As expected, there is an inverse relationship between the price of the car and the mileage: The higher the mileage the lower the price.
However, the study noted an interesting trend. Look at the vertical bars along the horizontal axis representing the mileage at 10,000 mile increments. Notice the drop off in the price of the car RIGHT AT the 10,000 mile increment (arrows pointing).
If the mileage is just short of the 10,000 mile mark the vehicle gets a significantly higher price than if it has 100 or so additional miles OVER the 10,000. Otherwise the relationship is pretty smooth BETWEEN the 10,000 mile increments.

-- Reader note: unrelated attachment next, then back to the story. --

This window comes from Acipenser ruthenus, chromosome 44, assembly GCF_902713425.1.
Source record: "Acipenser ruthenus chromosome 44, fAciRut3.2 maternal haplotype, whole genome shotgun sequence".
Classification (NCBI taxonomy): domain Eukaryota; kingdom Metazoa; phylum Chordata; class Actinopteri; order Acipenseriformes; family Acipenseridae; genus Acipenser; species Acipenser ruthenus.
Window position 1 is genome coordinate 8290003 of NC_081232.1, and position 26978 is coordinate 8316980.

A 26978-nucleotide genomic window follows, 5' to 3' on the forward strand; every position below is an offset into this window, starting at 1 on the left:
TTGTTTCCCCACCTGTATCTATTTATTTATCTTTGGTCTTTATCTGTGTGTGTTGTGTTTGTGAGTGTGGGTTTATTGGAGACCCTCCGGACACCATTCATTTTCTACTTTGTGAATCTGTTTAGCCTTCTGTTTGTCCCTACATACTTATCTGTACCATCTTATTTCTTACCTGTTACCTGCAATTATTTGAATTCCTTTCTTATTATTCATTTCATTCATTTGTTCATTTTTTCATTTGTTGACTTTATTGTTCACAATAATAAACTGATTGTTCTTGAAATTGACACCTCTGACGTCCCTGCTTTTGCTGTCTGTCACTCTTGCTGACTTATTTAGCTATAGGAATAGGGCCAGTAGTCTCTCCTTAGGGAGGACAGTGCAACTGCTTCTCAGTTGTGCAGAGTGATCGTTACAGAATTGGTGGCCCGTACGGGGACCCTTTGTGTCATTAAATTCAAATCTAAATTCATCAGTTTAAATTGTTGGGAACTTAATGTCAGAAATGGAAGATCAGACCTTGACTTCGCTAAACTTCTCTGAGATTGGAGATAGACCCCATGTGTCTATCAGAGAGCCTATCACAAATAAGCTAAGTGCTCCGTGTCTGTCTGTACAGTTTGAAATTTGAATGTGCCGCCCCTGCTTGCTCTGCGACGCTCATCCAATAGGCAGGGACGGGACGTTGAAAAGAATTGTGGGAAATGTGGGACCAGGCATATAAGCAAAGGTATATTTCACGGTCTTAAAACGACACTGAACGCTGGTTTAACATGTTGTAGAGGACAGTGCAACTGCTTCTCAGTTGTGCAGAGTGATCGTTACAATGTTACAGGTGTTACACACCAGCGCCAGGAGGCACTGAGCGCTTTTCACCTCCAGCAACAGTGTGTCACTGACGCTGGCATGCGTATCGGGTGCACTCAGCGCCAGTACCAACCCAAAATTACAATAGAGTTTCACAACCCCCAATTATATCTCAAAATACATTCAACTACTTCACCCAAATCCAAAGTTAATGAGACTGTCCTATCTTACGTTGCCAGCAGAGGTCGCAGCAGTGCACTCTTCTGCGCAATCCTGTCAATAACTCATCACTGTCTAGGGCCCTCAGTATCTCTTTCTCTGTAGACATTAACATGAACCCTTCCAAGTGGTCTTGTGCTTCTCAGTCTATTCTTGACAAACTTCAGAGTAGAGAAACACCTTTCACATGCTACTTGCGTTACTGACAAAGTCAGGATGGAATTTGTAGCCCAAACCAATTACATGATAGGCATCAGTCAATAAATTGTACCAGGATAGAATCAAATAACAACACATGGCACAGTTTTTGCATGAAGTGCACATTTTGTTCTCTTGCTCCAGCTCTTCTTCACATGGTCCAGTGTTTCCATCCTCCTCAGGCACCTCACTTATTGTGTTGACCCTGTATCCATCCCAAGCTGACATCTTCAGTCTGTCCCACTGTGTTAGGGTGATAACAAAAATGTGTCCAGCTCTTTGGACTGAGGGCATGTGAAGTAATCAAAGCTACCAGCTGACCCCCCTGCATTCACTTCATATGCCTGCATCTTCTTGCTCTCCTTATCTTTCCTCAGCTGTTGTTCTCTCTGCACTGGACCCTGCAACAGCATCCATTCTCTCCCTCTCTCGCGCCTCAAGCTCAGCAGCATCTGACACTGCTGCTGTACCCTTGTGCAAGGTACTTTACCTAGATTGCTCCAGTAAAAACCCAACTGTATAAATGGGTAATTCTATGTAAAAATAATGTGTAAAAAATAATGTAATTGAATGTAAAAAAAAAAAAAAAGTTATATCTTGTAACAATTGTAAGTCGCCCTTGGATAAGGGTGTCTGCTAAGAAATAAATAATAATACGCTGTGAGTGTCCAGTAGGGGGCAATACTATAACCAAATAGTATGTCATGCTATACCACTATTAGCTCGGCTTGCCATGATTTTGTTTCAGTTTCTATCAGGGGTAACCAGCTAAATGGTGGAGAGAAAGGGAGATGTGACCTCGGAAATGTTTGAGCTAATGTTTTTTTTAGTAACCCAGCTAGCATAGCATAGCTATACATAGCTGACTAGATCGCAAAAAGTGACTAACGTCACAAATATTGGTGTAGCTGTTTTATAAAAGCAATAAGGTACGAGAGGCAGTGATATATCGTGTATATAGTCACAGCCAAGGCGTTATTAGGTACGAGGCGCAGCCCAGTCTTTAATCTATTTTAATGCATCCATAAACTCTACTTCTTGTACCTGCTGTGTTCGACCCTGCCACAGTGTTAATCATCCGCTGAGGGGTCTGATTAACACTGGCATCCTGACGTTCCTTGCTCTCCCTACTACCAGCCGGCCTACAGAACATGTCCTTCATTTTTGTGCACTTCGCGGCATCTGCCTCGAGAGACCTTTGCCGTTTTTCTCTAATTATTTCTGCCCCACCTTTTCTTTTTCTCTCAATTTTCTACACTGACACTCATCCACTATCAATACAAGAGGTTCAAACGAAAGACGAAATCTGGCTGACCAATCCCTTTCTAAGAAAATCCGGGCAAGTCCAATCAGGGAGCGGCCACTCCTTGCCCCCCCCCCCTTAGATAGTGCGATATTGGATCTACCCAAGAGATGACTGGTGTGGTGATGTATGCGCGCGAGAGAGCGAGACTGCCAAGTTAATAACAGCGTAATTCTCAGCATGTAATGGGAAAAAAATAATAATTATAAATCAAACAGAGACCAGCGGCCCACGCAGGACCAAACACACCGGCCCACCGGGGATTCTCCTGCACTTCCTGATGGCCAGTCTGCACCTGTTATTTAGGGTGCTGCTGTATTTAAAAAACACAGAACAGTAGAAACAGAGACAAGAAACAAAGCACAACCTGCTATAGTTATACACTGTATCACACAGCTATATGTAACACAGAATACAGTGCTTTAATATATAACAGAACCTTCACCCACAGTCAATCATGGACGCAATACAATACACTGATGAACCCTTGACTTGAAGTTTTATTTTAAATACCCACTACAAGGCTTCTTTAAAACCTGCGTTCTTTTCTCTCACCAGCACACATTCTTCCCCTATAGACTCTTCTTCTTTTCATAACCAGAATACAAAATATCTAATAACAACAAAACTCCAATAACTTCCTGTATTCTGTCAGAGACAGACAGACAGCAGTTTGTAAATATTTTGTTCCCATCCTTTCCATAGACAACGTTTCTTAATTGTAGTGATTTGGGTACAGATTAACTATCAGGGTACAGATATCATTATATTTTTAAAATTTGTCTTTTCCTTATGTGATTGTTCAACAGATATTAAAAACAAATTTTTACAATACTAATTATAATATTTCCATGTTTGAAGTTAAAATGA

If you want to get the highest possible price for your car, given its mileage, the best time is to sell it BEFORE it rolls over the the next 10,000 mile mark. Otherwise you will be out some money! If you are a buyer then look at cars that just cross the threshold.
There is one interesting point on the graph. Look at the RED arrow. At the 30,000 mile mark the pattern is noticeably interrupted. There appears to be no price "cliff" at that threshold.
Any guesses as to why (1) the noticeable drop off in prices at all but one (really more at the very high mileage level) of the 10,000 mile increments, and (2) why the absence of one at 30,000 miles?
|Source HERE (I modified the original by inserting the arrows)|